If you or a loved one is seeking help for alcohol or other substance abuse, contact us at Stairway Resource Center today. At Stairway Resource Center we provide a 60 to 90-day outpatient program that takes place in an engaging and supportive community setting. We offer dual diagnosis treatment and daily group and individual therapy for our clients, in addition to fun community-based events and activities.
SEO and Digital Marketing Expert
Jim Sugel is an SEO and Digital Marketing Expert in addition to having achieved the coveted Google Partner status for PPC expertise. Prior to focusing on Digital Marketing, Jim worked in Information Technology roles at a variety of national firms as a software engineer and consultant, resulting in many years of professional coding and consulting experience.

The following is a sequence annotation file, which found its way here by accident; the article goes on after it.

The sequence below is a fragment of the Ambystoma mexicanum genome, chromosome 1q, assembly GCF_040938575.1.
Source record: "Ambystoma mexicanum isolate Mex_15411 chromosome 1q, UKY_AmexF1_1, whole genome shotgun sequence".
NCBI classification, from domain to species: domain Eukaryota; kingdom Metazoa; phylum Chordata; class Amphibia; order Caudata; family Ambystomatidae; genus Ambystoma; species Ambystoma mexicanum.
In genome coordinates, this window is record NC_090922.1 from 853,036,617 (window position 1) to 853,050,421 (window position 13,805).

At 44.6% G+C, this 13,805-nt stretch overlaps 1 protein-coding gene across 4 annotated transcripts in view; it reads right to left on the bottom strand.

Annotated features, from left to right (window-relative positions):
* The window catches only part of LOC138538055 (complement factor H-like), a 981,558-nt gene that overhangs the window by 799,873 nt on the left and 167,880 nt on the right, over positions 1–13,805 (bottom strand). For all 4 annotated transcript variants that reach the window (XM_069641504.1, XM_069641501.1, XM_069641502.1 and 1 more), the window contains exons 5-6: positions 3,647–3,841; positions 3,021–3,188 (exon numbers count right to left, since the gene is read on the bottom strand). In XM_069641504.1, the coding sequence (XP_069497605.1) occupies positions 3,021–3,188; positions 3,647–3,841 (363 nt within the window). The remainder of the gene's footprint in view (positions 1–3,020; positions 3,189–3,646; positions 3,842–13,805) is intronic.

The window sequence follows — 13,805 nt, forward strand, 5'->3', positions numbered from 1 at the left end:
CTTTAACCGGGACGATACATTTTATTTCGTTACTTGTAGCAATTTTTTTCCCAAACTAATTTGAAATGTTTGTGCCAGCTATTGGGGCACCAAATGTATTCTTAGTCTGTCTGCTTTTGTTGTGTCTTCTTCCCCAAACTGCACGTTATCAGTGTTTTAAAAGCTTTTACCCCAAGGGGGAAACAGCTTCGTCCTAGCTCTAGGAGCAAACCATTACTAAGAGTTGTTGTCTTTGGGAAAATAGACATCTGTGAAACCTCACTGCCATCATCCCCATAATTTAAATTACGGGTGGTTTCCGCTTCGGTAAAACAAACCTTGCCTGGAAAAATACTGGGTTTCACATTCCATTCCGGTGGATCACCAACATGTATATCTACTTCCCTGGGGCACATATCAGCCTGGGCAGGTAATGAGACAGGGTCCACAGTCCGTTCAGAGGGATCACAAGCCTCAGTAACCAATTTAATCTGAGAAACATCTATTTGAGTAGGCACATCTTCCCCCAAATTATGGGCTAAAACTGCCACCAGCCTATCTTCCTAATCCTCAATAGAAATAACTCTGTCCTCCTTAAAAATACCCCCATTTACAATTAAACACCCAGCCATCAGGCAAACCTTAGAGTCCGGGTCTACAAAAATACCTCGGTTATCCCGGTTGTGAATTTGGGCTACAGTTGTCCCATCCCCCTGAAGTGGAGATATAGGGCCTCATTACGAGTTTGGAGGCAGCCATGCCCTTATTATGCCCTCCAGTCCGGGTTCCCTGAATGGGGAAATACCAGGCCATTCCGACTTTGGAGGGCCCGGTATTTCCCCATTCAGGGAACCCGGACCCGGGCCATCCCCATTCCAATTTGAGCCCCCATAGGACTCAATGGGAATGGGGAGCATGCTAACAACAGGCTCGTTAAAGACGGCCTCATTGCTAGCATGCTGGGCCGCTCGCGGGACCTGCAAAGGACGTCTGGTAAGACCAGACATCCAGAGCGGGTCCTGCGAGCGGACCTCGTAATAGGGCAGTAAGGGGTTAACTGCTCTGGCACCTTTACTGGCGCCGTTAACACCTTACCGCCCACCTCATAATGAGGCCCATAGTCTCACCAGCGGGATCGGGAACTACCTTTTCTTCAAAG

Jim holds a Bachelor of Science, cum laude in Computer Science and Psychology from Loyola University Chicago. After relocating to Southern California from his native Chicago, he became involved in the recovery industry here, discovering a natural niche in helping treatment centers with Digital Marketing and other technology projects. Jim is the Founder and CEO of Airtight Digital, a firm that specializes in digital marketing for the behavioral health industry.
His other interests include hiking, canyoneering, urban exploration, and screenwriting. Jim now lives in beautiful and sunny Orange County, California.